The day was cool and breezy, excellent weather for a hike. I had planned a long hike along UP443, to UP88, to Old Seney, to McCloud Grade, and back to the Cabin to finally learn where these routes actually ran and so I could get them onto the map. The breeze kept the bugs down while walking along the open roads. Even so, stopping or entering more sheltered areas meant the mosquitoes would congregate. Due to this I mostly just hiked without stopping for too many pictures. (This was also true for most the rest of the trip.)
One noteworthy occurrence was the sighting of a doe on the side of UP88 in some tall grass. Naturally it ran when it saw me. It turns out it had a fawn hidden in the grass which I only saw after it started running too. Amusingly, the doe started running in one direction and the fawn started running in another. This forced the doe to turn around and run in the same direction as the fawn. As I kept walking, I discovered that the deer had looped through the woods and came out along the road further along. I came upon them again standing next to the road. Again they ran, this time the doe into the woods and the fawn along the road away from me. Naturally the doe had to turn around and follow the fawn. Eventually the fawn will have to learn.
I did also encounter a few people in ATVs. There were more people up than I was expecting, though most of them were on trails south of McCloud grade. I also discovered that one way to get people to wear a mask (or some form of face covering) is to put them in an open ATV on a dusty road.
After hiking UP88 to Old Seney I headed back to the Cabin. Despite driving this every time I come into and leave the Cabin, I was surprised to notice the number of camps along Old Seney. In particular I discovered the Tri Lakes camp I had not paid attention to when driving. In total, this was a good 16 mile hike.
The long hike lead to an early evening. I was in the hammock by 8:30 PM.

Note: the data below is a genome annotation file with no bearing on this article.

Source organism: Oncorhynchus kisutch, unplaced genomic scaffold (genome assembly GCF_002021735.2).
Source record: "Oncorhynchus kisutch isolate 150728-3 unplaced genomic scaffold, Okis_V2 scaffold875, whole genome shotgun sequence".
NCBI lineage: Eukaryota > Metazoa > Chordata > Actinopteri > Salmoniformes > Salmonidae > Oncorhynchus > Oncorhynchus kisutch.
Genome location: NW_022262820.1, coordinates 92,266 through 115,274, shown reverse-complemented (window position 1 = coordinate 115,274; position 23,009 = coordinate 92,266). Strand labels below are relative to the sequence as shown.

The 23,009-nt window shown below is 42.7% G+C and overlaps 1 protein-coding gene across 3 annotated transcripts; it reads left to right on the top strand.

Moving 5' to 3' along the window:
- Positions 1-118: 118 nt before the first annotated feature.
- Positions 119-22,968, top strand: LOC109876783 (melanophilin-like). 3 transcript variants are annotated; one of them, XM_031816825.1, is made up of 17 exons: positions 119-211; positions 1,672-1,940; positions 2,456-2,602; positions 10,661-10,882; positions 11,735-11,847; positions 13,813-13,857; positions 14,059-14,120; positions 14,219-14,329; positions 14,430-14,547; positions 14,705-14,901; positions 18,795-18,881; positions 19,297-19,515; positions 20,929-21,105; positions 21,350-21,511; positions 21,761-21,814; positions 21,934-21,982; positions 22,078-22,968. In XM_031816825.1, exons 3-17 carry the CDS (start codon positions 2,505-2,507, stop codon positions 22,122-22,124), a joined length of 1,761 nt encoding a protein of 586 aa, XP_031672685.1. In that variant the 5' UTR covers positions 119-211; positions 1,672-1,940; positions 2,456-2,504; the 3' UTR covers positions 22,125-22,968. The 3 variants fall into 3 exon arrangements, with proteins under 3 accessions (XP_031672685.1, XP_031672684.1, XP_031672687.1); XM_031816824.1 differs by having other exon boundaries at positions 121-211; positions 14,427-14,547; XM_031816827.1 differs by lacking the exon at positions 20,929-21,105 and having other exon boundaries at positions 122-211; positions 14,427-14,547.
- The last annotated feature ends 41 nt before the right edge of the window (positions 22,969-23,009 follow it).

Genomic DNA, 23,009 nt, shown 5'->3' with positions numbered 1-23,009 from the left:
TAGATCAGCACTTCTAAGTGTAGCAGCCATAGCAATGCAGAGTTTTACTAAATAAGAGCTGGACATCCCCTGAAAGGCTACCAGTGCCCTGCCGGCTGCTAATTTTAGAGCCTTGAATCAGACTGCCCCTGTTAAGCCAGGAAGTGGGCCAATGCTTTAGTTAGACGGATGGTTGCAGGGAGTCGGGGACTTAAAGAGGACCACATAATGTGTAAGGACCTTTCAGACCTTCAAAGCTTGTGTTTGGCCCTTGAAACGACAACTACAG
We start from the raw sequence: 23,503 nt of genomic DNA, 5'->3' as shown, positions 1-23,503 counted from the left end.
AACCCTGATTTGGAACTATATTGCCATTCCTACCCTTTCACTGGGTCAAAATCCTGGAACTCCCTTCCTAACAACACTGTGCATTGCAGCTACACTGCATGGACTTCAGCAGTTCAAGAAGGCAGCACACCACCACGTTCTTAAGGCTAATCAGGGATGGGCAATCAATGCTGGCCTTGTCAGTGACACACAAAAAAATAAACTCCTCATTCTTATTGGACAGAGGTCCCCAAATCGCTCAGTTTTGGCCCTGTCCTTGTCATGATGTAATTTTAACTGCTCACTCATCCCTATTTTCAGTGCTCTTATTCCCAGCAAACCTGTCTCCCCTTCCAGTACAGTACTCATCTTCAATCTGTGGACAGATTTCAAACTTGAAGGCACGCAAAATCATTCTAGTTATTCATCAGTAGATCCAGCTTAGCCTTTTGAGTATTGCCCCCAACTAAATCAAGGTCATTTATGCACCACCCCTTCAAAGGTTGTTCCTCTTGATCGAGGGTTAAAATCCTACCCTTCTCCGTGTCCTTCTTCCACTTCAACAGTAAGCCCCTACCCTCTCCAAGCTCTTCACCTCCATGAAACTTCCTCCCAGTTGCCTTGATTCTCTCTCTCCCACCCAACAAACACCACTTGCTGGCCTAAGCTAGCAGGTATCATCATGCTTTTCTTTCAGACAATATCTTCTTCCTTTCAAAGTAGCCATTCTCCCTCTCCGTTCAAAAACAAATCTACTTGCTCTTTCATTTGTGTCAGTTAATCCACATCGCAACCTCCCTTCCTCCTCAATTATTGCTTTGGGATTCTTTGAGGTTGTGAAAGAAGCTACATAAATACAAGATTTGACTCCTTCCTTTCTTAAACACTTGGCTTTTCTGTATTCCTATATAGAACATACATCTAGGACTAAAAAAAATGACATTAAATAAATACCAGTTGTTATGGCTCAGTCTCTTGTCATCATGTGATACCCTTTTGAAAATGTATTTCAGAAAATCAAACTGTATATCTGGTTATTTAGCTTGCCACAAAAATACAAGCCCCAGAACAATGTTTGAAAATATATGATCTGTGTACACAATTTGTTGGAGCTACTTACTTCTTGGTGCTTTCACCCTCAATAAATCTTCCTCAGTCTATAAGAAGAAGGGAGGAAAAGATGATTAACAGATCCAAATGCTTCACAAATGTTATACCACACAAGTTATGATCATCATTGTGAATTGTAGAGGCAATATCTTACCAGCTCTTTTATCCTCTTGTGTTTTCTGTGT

Today was warmer and less breezy. Again I hiked, this time along the old UP443. The lack of a breeze made the bugs even worse. In particular the flies were out and buzzing around, though fortunately being covered pretty much head-to-toe and even wearing gloves at times meant that I did not get bitten.
Even though I "knew" where old UP443 went and where it met up with the new branch of UP443 I decided to hike it. This also is the path along which I have been finding railroad spikes in recent years. This time I "only" found 3. The "ponds" along the road that are ever present did seem smaller than usual. The one large one that fully covers the road and extends into the woods on both sides was not too difficult to get around.
On the way back I took the road that leads to Old Seney. When coming from the Cabin this means turning right at the tee instead of continuing to follow the old UP443 that has a sign directing you to the left. I have not hiked this road in many years. It goes past chained "driveway" to a private camp I had discovered a few years ago. (As far as I know this camp is unnamed.) This road is actually in pretty good shape and would be easier to drive than the segment along UP443 to McCloud Grade.
Rain was threatening at the end of the hike so I hurried back, just beating out a bit of hail, and then rain, by a few minutes. The rain brought cooler temperatures, which was nice. On the other hand, the rain limited what else could be done. Sitting inside the Cabin or in the canopy was challenging. Enough mosquitoes followed me into the structures, even with trying to be careful, that they were still able to be annoying. Due to this I just gave up and was in the hammock by 7:30 PM!